Inclusive Education

Inclusion is a way of thinking and acting that demonstrates universal acceptance and promotes a sense of belonging for all. Inclusive education ensures that schools are supportive and engaging places for all school community members. It builds communities that value and celebrate diversity. It is directed by respectful relationships between learners and school community members and supported by collaborative relationships with parents and communities through communication and partnerships.

The AMI School, inclusive by design, is committed to an education system built on this approach to accepting responsibility for all children to a welcoming and respectful environment. Research shows that a sense of belonging is essential for children’s wellbeing. The school recognizes the importance of social acceptance and high self-esteem as pre-requisites to real learning in the school setting.  It actively seeks to create an environment which facilitates the learning process for everyone and to remove the barriers that can hinder participation or exclude individuals from daily routines.

The following six features are essential for achieving AMI’s vision for an inclusive education system.

  1. Supporting diversity and differences – Create and maintain welcoming, caring, respectful and safe learning environments for a sense of belonging for all learners and their families.
  2. High expectations for all learners – Developing a culture of high expectations begins with a relevant curriculum leading to meaningful and real learning experiences. The school and families act on the idea that, with the right supports, every child can learn and be successful.
  3. Understanding learners’ strengths and needs – Meaningful data is gathered and shared at all levels of the system—by teachers, families, and management to understand and respond to the strengths and needs of individual learners.
  4. Minimizing barriers within learning environments – All education partners’ work together to identify and reduce barriers within the curriculum, the school environment and teaching methodologies that are not conducive to the students’ ability to be successful learners and to participate fully in the school community.
  5. Capacity building – School heads, teachers, education professionals, families and community partners have ongoing opportunities, relationships and resources that develop, strengthen and renew their understanding, skills and abilities to create flexible and responsive learning environments.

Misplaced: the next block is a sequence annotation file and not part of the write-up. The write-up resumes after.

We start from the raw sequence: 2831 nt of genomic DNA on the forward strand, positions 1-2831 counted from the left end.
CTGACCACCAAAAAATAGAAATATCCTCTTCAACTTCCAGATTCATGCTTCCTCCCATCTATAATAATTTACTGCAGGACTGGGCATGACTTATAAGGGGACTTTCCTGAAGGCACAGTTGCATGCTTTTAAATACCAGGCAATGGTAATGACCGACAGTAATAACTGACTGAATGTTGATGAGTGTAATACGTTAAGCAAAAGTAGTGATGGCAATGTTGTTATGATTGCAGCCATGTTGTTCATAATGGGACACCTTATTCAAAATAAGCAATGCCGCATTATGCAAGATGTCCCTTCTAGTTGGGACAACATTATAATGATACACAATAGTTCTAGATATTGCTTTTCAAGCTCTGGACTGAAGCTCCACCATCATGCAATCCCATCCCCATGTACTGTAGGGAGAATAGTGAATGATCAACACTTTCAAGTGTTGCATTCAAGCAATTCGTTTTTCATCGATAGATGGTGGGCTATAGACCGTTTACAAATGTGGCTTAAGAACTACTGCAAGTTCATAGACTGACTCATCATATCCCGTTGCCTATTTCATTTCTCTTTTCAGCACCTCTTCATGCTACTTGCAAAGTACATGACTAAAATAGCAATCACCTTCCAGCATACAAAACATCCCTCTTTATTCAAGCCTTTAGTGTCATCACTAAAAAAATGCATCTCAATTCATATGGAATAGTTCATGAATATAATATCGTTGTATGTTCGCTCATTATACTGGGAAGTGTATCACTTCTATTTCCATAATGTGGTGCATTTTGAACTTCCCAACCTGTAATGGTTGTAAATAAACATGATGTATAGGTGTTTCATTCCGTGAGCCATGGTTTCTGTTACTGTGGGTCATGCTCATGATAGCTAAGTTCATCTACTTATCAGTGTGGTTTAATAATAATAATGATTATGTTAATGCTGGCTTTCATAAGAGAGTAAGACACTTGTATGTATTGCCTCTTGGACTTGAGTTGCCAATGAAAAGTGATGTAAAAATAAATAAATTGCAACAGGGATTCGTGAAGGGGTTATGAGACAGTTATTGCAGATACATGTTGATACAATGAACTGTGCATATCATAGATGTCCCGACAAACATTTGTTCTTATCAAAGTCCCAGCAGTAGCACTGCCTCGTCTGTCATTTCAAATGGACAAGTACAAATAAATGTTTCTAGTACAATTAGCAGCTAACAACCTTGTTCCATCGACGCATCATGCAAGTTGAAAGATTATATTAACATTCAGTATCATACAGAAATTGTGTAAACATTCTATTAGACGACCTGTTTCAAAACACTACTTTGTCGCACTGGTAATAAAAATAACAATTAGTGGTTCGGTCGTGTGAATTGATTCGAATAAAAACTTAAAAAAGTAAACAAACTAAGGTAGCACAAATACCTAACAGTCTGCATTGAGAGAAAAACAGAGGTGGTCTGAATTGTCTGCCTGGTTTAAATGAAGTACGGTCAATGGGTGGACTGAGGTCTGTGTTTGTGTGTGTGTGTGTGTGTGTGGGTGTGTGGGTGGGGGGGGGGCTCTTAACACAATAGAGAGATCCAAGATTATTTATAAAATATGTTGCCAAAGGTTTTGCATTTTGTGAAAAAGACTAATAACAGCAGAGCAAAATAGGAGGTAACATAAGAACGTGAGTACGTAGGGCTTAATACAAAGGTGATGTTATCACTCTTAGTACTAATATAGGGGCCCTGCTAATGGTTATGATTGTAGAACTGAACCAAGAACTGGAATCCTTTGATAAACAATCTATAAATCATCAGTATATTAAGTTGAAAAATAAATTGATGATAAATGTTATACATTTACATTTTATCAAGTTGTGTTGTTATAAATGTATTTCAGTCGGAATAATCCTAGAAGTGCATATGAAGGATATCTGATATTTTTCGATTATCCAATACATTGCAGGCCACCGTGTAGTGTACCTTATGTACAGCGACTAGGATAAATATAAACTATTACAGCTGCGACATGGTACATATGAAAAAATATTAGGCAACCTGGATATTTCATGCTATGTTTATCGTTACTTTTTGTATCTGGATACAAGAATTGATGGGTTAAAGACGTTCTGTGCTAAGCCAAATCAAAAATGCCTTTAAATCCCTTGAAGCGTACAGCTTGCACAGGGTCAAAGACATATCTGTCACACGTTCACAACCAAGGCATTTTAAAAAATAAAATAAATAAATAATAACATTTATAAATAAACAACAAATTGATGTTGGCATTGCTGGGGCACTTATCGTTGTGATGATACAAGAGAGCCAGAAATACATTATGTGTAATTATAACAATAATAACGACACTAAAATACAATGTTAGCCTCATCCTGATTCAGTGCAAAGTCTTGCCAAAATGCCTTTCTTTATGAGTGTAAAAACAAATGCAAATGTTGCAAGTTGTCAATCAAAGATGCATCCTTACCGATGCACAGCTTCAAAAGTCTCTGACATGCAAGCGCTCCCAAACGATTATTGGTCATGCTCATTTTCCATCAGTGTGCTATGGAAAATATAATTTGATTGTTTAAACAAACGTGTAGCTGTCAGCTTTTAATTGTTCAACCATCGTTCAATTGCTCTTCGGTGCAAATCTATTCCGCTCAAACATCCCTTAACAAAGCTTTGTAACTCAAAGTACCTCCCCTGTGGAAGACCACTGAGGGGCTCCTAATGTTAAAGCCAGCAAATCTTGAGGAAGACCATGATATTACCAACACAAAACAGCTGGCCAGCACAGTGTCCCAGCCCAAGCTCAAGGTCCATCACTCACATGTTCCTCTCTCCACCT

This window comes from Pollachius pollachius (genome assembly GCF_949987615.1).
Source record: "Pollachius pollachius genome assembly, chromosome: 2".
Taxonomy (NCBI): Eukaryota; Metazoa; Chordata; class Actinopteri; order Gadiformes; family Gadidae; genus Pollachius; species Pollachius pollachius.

6. Sharing responsibility – All stake holders including school staff, families, service providers, staff training programs, assessing/certifying authorities and government departments are committed to collaboration to ensure success for all learners.


Road map to inclusion:

Creating inclusive learning environments does not happen or succeed with a set of instructions or policies. Rather, it is like a journey on which all professionals working within must embark on to ensure that children with special educational needs can reach their potential, both in terms of academics and wellbeing.

When one is on a journey, it is wise to use a map to show where we are going and also help us in making the required decisions. The route travelled so far is checked to establish the current position and make decisions about the future. The road map aims to provide a set of indicators which can be used in a variety of ways to help us in meeting the needs of children with special educational needs.

The core of this road map is based on three dimensions: –

  • Building inclusive cultures: This aims to study the beliefs and attitudes which drive the behavior patterns of all students and adults included in the school setting.
  • Developing and adopting inclusive policies: This looks at how the policies and procedures of the organization can provide direction for developing an inclusive environment.
  • Adopting inclusive practices: Most obvious, these are the general behavior or what is actually practiced to ensure the inclusion of students with special education needs.